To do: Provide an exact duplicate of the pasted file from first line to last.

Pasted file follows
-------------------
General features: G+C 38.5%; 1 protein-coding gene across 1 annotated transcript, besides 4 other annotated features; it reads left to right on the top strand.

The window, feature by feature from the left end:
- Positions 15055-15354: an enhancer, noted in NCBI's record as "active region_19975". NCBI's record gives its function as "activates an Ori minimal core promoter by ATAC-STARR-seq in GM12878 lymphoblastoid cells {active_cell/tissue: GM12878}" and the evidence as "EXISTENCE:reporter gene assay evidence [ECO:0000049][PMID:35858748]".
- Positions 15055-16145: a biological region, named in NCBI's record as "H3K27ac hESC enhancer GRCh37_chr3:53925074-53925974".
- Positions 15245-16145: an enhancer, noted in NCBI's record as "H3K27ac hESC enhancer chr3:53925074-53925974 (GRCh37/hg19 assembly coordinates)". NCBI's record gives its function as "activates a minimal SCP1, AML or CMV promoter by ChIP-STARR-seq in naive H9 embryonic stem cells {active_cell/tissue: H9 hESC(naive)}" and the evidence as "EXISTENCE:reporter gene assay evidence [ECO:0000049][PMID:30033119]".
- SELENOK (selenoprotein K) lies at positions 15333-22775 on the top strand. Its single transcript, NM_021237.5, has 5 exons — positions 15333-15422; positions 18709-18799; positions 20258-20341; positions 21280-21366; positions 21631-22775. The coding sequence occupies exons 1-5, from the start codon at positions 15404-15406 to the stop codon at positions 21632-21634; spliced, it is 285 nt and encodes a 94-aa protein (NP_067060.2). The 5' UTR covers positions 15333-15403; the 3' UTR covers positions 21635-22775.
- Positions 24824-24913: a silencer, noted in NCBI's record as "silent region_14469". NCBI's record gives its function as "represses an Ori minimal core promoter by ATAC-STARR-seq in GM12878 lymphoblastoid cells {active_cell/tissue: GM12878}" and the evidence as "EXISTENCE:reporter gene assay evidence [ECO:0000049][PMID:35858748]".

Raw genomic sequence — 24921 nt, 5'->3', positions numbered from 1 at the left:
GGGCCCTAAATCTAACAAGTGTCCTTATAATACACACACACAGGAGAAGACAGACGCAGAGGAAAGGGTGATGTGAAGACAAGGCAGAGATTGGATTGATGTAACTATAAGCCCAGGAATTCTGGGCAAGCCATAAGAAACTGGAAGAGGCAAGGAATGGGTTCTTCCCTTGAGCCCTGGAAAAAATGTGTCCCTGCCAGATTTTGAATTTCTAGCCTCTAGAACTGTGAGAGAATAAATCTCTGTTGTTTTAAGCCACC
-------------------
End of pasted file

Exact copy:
General features: G+C 38.5%; 1 protein-coding gene across 1 annotated transcript, besides 4 other annotated features; it reads left to right on the top strand.

The window, feature by feature from the left end:
- Positions 15055-15354: an enhancer, noted in NCBI's record as "active region_19975". NCBI's record gives its function as "activates an Ori minimal core promoter by ATAC-STARR-seq in GM12878 lymphoblastoid cells {active_cell/tissue: GM12878}" and the evidence as "EXISTENCE:reporter gene assay evidence [ECO:0000049][PMID:35858748]".
- Positions 15055-16145: a biological region, named in NCBI's record as "H3K27ac hESC enhancer GRCh37_chr3:53925074-53925974".
- Positions 15245-16145: an enhancer, noted in NCBI's record as "H3K27ac hESC enhancer chr3:53925074-53925974 (GRCh37/hg19 assembly coordinates)". NCBI's record gives its function as "activates a minimal SCP1, AML or CMV promoter by ChIP-STARR-seq in naive H9 embryonic stem cells {active_cell/tissue: H9 hESC(naive)}" and the evidence as "EXISTENCE:reporter gene assay evidence [ECO:0000049][PMID:30033119]".
- SELENOK (selenoprotein K) lies at positions 15333-22775 on the top strand. Its single transcript, NM_021237.5, has 5 exons — positions 15333-15422; positions 18709-18799; positions 20258-20341; positions 21280-21366; positions 21631-22775. The coding sequence occupies exons 1-5, from the start codon at positions 15404-15406 to the stop codon at positions 21632-21634; spliced, it is 285 nt and encodes a 94-aa protein (NP_067060.2). The 5' UTR covers positions 15333-15403; the 3' UTR covers positions 21635-22775.
- Positions 24824-24913: a silencer, noted in NCBI's record as "silent region_14469". NCBI's record gives its function as "represses an Ori minimal core promoter by ATAC-STARR-seq in GM12878 lymphoblastoid cells {active_cell/tissue: GM12878}" and the evidence as "EXISTENCE:reporter gene assay evidence [ECO:0000049][PMID:35858748]".

Raw genomic sequence — 24921 nt, 5'->3', positions numbered from 1 at the left:
GGGCCCTAAATCTAACAAGTGTCCTTATAATACACACACACAGGAGAAGACAGACGCAGAGGAAAGGGTGATGTGAAGACAAGGCAGAGATTGGATTGATGTAACTATAAGCCCAGGAATTCTGGGCAAGCCATAAGAAACTGGAAGAGGCAAGGAATGGGTTCTTCCCTTGAGCCCTGGAAAAAATGTGTCCCTGCCAGATTTTGAATTTCTAGCCTCTAGAACTGTGAGAGAATAAATCTCTGTTGTTTTAAGCCACC